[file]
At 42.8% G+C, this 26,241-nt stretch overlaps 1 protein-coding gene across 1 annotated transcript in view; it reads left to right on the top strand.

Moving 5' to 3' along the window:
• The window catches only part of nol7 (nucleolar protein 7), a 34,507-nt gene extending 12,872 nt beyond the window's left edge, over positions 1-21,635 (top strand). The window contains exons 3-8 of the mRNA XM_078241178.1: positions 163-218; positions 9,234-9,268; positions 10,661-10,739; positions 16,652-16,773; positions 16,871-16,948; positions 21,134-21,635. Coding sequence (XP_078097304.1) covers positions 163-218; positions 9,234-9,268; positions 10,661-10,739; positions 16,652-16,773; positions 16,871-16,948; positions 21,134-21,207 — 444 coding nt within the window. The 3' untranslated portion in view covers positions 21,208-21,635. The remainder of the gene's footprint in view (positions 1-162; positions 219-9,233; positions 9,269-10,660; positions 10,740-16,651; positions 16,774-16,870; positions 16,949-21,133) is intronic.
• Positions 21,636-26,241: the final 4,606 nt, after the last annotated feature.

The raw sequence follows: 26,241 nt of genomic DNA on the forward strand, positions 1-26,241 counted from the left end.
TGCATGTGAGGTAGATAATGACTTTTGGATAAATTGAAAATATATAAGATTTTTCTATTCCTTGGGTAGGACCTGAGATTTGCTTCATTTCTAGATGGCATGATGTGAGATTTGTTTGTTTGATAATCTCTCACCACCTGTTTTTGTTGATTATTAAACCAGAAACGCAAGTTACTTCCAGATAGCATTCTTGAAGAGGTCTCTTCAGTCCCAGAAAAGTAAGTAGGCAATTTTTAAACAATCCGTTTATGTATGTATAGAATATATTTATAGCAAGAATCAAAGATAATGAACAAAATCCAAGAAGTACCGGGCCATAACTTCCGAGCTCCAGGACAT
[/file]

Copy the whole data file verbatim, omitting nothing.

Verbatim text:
At 42.8% G+C, this 26,241-nt stretch overlaps 1 protein-coding gene across 1 annotated transcript in view; it reads left to right on the top strand.

Moving 5' to 3' along the window:
• The window catches only part of nol7 (nucleolar protein 7), a 34,507-nt gene extending 12,872 nt beyond the window's left edge, over positions 1-21,635 (top strand). The window contains exons 3-8 of the mRNA XM_078241178.1: positions 163-218; positions 9,234-9,268; positions 10,661-10,739; positions 16,652-16,773; positions 16,871-16,948; positions 21,134-21,635. Coding sequence (XP_078097304.1) covers positions 163-218; positions 9,234-9,268; positions 10,661-10,739; positions 16,652-16,773; positions 16,871-16,948; positions 21,134-21,207 — 444 coding nt within the window. The 3' untranslated portion in view covers positions 21,208-21,635. The remainder of the gene's footprint in view (positions 1-162; positions 219-9,233; positions 9,269-10,660; positions 10,740-16,651; positions 16,774-16,870; positions 16,949-21,133) is intronic.
• Positions 21,636-26,241: the final 4,606 nt, after the last annotated feature.

The raw sequence follows: 26,241 nt of genomic DNA on the forward strand, positions 1-26,241 counted from the left end.
TGCATGTGAGGTAGATAATGACTTTTGGATAAATTGAAAATATATAAGATTTTTCTATTCCTTGGGTAGGACCTGAGATTTGCTTCATTTCTAGATGGCATGATGTGAGATTTGTTTGTTTGATAATCTCTCACCACCTGTTTTTGTTGATTATTAAACCAGAAACGCAAGTTACTTCCAGATAGCATTCTTGAAGAGGTCTCTTCAGTCCCAGAAAAGTAAGTAGGCAATTTTTAAACAATCCGTTTATGTATGTATAGAATATATTTATAGCAAGAATCAAAGATAATGAACAAAATCCAAGAAGTACCGGGCCATAACTTCCGAGCTCCAGGACAT